This year, Star Trek will hit a significant milestone. It’s 50th Anniversary.
Over the decades, Star Trek has become a phenomenon and has gone through many different iterations. In 2009, JJ Abrams directed the reboot. I came out of the cinema HATING it. I was a fan of Next Generation and Voyager and the version I’d just seen was not Star Trek, it just wasn’t.. But then after it came out on blu-ray, I bought it and on my second viewing, I really loved it.I don’t know what happened in the months in between; I guess I’d decided that I was going to let go of my preconceived ideas about Star Trek and what I thought it should be and I open myself to a franchise that was evolving.
Which brings me to Star Trek Manifest Destiny #01.
I was immediately struck by the bright colour pallet, very reminiscent of the Original Series, it’s bright but at the same time gritty. The characters are drawn with the likeness of the cast in the Star Trek reboot, and I’m guessing that this story will also follow the same alternative timeline as the new films. As a young Kirk, Spock, McCoy etc. story, as you’d expect, the antagonists are The Klingons. They’ve invaded a planet and won, under the leadership of Commander Sho’Tokh who immediately declares himself as ruler; using fear to make sure the other Klingons fall in line.
A month later and The Enterprise, passing through the system detects Starfleet distress beacon and go to investigate…
The story is actually better than I expected, it starts with a bang and pulls you right in. I also enjoy the banter between the characters. This is actually the first Star Trek comic I’ve ever read, and I’ll be going back for issue #2. I especially enjoyed Dr. McCoy’s characterisation, and his sarcastic dialogue. Early Star Trek always felt a bit wooden and Abrams brought an energy which this comic does retain. However, I can’t imagine those who’d consider themselves purists being too happy with the characters being less Roddenbury as I assume they’d want.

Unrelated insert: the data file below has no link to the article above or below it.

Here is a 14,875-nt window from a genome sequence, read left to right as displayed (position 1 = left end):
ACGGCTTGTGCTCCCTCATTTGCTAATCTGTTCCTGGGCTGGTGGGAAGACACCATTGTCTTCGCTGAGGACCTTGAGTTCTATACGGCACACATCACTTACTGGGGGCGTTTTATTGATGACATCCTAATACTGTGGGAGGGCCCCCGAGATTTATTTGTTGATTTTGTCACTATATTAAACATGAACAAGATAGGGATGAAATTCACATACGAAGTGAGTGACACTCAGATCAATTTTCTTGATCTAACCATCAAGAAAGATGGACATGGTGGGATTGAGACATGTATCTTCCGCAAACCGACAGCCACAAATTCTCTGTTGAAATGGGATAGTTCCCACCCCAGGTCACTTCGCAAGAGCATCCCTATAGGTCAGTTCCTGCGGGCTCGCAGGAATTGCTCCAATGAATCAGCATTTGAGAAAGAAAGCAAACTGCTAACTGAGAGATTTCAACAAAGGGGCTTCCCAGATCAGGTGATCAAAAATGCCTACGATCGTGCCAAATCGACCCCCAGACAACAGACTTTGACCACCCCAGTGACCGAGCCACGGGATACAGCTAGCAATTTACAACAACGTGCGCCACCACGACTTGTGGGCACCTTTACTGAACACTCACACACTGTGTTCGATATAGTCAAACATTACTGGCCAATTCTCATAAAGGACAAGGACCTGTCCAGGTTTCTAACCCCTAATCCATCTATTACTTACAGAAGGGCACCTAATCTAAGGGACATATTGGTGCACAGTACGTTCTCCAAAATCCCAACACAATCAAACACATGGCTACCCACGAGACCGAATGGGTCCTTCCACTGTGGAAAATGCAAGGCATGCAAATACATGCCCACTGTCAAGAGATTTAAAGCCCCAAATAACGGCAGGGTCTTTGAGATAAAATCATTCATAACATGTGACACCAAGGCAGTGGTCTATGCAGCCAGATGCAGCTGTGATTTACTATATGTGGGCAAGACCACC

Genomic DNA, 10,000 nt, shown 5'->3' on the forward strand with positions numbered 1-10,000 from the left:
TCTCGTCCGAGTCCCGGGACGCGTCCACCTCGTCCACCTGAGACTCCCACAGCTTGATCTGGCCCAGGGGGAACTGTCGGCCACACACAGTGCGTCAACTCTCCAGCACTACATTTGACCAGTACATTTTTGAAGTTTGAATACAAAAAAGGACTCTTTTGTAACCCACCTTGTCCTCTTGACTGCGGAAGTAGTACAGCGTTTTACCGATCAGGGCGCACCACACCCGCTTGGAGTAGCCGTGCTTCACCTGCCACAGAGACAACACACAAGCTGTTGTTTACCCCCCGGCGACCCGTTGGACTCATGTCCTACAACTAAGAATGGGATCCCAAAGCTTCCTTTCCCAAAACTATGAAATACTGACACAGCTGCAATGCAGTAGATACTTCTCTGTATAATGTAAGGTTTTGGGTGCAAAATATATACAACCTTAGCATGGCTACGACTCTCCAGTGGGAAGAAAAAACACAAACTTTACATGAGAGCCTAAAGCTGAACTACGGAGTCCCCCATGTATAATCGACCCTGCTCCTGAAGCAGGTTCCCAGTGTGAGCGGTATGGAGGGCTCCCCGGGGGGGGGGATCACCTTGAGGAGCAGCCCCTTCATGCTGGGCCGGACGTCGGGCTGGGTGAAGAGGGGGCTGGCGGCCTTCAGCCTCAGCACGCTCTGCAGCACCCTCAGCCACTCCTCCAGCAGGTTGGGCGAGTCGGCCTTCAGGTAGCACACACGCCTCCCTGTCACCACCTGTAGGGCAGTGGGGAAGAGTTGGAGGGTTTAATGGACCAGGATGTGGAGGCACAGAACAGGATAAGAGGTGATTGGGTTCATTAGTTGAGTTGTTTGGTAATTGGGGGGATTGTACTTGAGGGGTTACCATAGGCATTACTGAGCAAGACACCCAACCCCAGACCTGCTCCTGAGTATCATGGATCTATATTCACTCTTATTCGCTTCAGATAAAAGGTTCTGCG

Action in comics is a skill, it’s an art, but it’s also a skill. I’ve come across so wonderful nail-biting action sequences, which I can’t help but compare this too, and unfortunately, this falters in the area of action. The action is dialogue heavy and it would be skilled to be able to convey this without words.
The artwork is wonderful and seems very much geared towards a younger audience, it’s completely harmless with little sense of genuine thread; but with some tension to aid the plot. The art style itself diffuses any tension you’d find in comics aimed at a more mature audience.
Opinons, like mine, are subjective. But I’d tentatively recommend this to those who are fans of the Abram movies…
Disclosure: I received this book for free from the publisher in exchange for an honest review. This in no way affected my opinion of the book, or the content of my review.(Basically, if I think it’s shit, I’m going to say it’s shit)